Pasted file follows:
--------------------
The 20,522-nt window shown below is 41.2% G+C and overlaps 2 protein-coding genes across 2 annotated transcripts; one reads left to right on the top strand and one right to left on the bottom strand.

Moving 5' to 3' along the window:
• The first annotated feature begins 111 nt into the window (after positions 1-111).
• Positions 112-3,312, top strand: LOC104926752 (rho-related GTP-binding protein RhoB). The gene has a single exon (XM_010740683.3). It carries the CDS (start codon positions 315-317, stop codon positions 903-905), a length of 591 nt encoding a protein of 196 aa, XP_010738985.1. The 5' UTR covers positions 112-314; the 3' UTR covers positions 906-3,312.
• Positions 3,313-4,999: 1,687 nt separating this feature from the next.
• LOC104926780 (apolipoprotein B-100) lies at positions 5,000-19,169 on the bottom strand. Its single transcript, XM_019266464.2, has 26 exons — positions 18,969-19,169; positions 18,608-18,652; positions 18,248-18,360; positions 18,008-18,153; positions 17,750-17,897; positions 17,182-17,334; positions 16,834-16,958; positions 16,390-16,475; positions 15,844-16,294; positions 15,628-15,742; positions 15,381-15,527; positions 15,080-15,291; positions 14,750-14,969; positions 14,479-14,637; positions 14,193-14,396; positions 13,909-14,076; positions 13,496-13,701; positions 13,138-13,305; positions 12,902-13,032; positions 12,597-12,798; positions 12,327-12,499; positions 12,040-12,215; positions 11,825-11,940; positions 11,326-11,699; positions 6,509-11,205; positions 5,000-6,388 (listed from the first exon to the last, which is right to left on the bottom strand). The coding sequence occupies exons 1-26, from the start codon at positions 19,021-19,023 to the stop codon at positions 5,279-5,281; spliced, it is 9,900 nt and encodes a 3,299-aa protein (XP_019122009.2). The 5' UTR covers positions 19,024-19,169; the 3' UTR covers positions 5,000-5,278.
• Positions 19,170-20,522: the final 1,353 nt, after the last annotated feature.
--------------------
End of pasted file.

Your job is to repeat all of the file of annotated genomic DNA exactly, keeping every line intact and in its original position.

The 20,522-nt window shown below is 41.2% G+C and overlaps 2 protein-coding genes across 2 annotated transcripts; one reads left to right on the top strand and one right to left on the bottom strand.

Moving 5' to 3' along the window:
• The first annotated feature begins 111 nt into the window (after positions 1-111).
• Positions 112-3,312, top strand: LOC104926752 (rho-related GTP-binding protein RhoB). The gene has a single exon (XM_010740683.3). It carries the CDS (start codon positions 315-317, stop codon positions 903-905), a length of 591 nt encoding a protein of 196 aa, XP_010738985.1. The 5' UTR covers positions 112-314; the 3' UTR covers positions 906-3,312.
• Positions 3,313-4,999: 1,687 nt separating this feature from the next.
• LOC104926780 (apolipoprotein B-100) lies at positions 5,000-19,169 on the bottom strand. Its single transcript, XM_019266464.2, has 26 exons — positions 18,969-19,169; positions 18,608-18,652; positions 18,248-18,360; positions 18,008-18,153; positions 17,750-17,897; positions 17,182-17,334; positions 16,834-16,958; positions 16,390-16,475; positions 15,844-16,294; positions 15,628-15,742; positions 15,381-15,527; positions 15,080-15,291; positions 14,750-14,969; positions 14,479-14,637; positions 14,193-14,396; positions 13,909-14,076; positions 13,496-13,701; positions 13,138-13,305; positions 12,902-13,032; positions 12,597-12,798; positions 12,327-12,499; positions 12,040-12,215; positions 11,825-11,940; positions 11,326-11,699; positions 6,509-11,205; positions 5,000-6,388 (listed from the first exon to the last, which is right to left on the bottom strand). The coding sequence occupies exons 1-26, from the start codon at positions 19,021-19,023 to the stop codon at positions 5,279-5,281; spliced, it is 9,900 nt and encodes a 3,299-aa protein (XP_019122009.2). The 5' UTR covers positions 19,024-19,169; the 3' UTR covers positions 5,000-5,278.
• Positions 19,170-20,522: the final 1,353 nt, after the last annotated feature.